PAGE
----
“We see ourselves as outliers in the tech community — in the way we dress, in the way we pitch and the way we get investors,” Perez said.

It’s becoming more popular for startups to take unique funding strategies to avoid venture capital, according to Jamie Schwartz, director of industry and business engagement at UNLV’s Office of Economic Development.

“Particularly among minority business founders … there is a sentiment of wanting to see a company through to some original values and also wanting to maintain some stake in it and in the direction,” she said. “Sometimes once you start diluting (ownership) with all these other funds that becomes hard to do, and the voice of the founder gets smaller and smaller.”

Overcrowded market

Workbnb wants to target the construction and medical sector as both often send workers to other states for months at a time, according to Perez.

He pointed to construction projects such as the MSG Sphere at The Venetian and the Formula One Las Vegas Grand Prix paddock building as examples of projects that could bring workers into the city. And he sees the potential additions of major league sports teams in basketball, soccer and baseball as something it could capitalize on.

“Timing is everything and we feel like this is the perfect time for Workbnb,” Perez said.

He also said there is potential for the company to operate in popular markets like Las Vegas that have short-term rental regulations, where the rental period is 30 days or less.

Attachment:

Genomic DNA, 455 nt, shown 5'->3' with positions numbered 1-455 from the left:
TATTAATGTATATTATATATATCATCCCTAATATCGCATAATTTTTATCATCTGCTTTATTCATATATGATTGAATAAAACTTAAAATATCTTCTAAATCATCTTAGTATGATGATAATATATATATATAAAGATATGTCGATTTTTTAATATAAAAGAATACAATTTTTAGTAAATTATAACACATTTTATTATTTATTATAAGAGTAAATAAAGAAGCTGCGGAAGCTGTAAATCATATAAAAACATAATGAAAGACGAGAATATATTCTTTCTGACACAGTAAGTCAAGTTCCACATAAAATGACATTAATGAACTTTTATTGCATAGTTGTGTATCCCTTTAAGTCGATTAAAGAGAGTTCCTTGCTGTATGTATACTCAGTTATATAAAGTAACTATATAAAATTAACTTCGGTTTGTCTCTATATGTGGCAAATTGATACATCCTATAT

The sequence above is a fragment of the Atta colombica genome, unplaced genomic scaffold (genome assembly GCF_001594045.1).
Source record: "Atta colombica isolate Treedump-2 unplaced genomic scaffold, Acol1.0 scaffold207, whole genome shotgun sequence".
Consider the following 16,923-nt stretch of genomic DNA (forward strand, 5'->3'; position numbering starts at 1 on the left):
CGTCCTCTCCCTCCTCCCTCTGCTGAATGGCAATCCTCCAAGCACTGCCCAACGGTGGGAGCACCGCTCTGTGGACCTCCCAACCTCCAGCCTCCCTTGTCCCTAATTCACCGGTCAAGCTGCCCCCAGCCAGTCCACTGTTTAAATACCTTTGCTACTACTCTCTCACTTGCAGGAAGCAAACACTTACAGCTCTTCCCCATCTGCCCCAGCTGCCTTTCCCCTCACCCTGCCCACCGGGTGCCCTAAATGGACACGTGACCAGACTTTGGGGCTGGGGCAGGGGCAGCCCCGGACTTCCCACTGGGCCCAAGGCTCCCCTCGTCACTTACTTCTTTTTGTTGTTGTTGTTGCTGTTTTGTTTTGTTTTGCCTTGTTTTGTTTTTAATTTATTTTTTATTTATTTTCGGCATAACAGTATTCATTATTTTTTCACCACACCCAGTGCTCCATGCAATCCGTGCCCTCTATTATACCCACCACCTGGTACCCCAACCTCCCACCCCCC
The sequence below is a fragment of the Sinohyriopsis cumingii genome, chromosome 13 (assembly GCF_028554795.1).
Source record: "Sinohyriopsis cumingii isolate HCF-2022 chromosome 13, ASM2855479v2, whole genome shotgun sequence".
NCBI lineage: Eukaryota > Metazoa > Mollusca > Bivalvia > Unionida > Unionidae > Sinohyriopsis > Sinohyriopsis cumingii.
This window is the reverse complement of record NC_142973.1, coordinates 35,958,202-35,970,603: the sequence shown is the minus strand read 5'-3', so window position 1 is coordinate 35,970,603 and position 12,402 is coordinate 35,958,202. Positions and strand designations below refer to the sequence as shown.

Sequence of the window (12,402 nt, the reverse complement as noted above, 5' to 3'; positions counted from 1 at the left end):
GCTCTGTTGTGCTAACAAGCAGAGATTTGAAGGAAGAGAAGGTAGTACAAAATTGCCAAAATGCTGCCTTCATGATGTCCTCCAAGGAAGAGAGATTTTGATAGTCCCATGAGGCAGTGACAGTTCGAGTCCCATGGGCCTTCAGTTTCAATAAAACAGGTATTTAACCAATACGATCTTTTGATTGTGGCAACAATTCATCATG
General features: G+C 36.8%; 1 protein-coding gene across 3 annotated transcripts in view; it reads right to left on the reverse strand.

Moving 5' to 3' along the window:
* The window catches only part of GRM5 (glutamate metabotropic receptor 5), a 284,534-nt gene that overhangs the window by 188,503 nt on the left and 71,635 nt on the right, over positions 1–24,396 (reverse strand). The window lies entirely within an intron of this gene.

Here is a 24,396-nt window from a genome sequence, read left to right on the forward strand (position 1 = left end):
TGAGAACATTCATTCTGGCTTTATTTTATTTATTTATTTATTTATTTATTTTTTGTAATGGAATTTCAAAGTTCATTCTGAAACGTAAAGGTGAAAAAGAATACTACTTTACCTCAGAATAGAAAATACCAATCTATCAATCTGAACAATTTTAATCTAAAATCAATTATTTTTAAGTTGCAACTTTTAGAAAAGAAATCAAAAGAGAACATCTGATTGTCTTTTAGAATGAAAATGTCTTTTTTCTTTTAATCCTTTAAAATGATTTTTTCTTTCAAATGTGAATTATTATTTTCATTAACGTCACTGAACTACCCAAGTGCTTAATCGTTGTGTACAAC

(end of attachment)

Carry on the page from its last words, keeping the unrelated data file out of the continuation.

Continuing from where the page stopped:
“The market for those rentals is overcrowded, and it can be easier for property owners to list with us since we can sidestep those regulations,” Perez said.

Clark County’s short-term rental regulations have upset the rental community enough that the Las Vegas Short-Term Association filed a lawsuit in August challenging the regulations. The association appealed its case to the Nevada Supreme Court last month. In 2022, Clark County commissioners estimated there were more than 10,000 unlicensed short-term rentals in the county.

Benedict Reyes has been an Airbnb superhost for the past six years. He rents four homes, but he also has two properties sitting empty because they haven’t been approved to be short-term rentals by Clark County.

With those properties idle, Reyes looked for rental alternatives and found Workbnb. He was so impressed with the startup that he invested in it because he felt the business model would appeal to companies and property owners.

“In the years that I’ve been doing Airbnb, I’ve had all kinds of people rent houses for all kinds of reasons,” he said. “Workers are pretty much the best guests you can have because they don’t party.”

Schwartz, of UNLV, thinks Las Vegas can be an “ideal market” for Workbnb to show off its niche offering.

“Not only are we a growing community, with more businesses and expanding industries coming here, we have a limited housing supply,” she said.

Contact Sean Hemmersmeier at shemmersmeier@reviewjournal.com or on Twitter @seanhemmers34